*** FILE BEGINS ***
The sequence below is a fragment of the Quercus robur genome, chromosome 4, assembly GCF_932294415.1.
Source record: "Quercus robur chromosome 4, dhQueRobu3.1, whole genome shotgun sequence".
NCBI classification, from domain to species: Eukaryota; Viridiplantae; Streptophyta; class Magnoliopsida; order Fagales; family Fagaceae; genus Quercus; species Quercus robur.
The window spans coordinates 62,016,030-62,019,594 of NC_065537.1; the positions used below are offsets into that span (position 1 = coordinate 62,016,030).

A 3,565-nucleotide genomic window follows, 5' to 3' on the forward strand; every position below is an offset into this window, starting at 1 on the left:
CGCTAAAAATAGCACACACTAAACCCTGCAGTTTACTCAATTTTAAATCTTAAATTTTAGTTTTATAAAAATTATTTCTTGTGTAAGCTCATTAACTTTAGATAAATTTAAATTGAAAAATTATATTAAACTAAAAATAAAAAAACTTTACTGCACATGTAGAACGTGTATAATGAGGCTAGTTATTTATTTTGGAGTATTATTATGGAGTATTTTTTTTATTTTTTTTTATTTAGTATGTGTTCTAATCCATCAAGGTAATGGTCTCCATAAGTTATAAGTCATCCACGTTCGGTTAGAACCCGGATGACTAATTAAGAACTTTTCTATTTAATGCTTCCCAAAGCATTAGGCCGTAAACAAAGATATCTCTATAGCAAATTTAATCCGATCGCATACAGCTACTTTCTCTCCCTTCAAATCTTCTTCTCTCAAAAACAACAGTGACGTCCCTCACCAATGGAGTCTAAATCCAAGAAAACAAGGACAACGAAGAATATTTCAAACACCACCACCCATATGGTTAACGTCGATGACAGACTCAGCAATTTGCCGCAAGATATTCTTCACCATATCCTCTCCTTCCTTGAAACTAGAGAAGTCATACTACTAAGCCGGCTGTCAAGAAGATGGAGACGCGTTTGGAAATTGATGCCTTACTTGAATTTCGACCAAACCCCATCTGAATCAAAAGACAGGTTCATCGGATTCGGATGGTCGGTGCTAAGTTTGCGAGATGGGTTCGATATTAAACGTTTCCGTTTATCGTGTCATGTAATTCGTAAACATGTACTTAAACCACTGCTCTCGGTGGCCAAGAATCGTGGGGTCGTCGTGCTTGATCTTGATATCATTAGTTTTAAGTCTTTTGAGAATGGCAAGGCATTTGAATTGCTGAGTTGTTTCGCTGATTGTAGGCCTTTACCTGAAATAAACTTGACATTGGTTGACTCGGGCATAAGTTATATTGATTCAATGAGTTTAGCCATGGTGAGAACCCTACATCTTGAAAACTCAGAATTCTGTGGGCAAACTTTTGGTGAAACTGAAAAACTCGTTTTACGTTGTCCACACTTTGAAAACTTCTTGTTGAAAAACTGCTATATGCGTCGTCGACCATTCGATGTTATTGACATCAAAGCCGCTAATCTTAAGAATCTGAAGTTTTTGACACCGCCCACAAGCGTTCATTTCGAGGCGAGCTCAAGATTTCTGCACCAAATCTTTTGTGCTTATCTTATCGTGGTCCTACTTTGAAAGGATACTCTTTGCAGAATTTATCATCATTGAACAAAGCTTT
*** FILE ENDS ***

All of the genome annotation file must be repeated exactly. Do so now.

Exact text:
The sequence below is a fragment of the Quercus robur genome, chromosome 4, assembly GCF_932294415.1.
Source record: "Quercus robur chromosome 4, dhQueRobu3.1, whole genome shotgun sequence".
NCBI classification, from domain to species: Eukaryota; Viridiplantae; Streptophyta; class Magnoliopsida; order Fagales; family Fagaceae; genus Quercus; species Quercus robur.
The window spans coordinates 62,016,030-62,019,594 of NC_065537.1; the positions used below are offsets into that span (position 1 = coordinate 62,016,030).

A 3,565-nucleotide genomic window follows, 5' to 3' on the forward strand; every position below is an offset into this window, starting at 1 on the left:
CGCTAAAAATAGCACACACTAAACCCTGCAGTTTACTCAATTTTAAATCTTAAATTTTAGTTTTATAAAAATTATTTCTTGTGTAAGCTCATTAACTTTAGATAAATTTAAATTGAAAAATTATATTAAACTAAAAATAAAAAAACTTTACTGCACATGTAGAACGTGTATAATGAGGCTAGTTATTTATTTTGGAGTATTATTATGGAGTATTTTTTTTATTTTTTTTTATTTAGTATGTGTTCTAATCCATCAAGGTAATGGTCTCCATAAGTTATAAGTCATCCACGTTCGGTTAGAACCCGGATGACTAATTAAGAACTTTTCTATTTAATGCTTCCCAAAGCATTAGGCCGTAAACAAAGATATCTCTATAGCAAATTTAATCCGATCGCATACAGCTACTTTCTCTCCCTTCAAATCTTCTTCTCTCAAAAACAACAGTGACGTCCCTCACCAATGGAGTCTAAATCCAAGAAAACAAGGACAACGAAGAATATTTCAAACACCACCACCCATATGGTTAACGTCGATGACAGACTCAGCAATTTGCCGCAAGATATTCTTCACCATATCCTCTCCTTCCTTGAAACTAGAGAAGTCATACTACTAAGCCGGCTGTCAAGAAGATGGAGACGCGTTTGGAAATTGATGCCTTACTTGAATTTCGACCAAACCCCATCTGAATCAAAAGACAGGTTCATCGGATTCGGATGGTCGGTGCTAAGTTTGCGAGATGGGTTCGATATTAAACGTTTCCGTTTATCGTGTCATGTAATTCGTAAACATGTACTTAAACCACTGCTCTCGGTGGCCAAGAATCGTGGGGTCGTCGTGCTTGATCTTGATATCATTAGTTTTAAGTCTTTTGAGAATGGCAAGGCATTTGAATTGCTGAGTTGTTTCGCTGATTGTAGGCCTTTACCTGAAATAAACTTGACATTGGTTGACTCGGGCATAAGTTATATTGATTCAATGAGTTTAGCCATGGTGAGAACCCTACATCTTGAAAACTCAGAATTCTGTGGGCAAACTTTTGGTGAAACTGAAAAACTCGTTTTACGTTGTCCACACTTTGAAAACTTCTTGTTGAAAAACTGCTATATGCGTCGTCGACCATTCGATGTTATTGACATCAAAGCCGCTAATCTTAAGAATCTGAAGTTTTTGACACCGCCCACAAGCGTTCATTTCGAGGCGAGCTCAAGATTTCTGCACCAAATCTTTTGTGCTTATCTTATCGTGGTCCTACTTTGAAAGGATACTCTTTGCAGAATTTATCATCATTGAACAAAGCTTT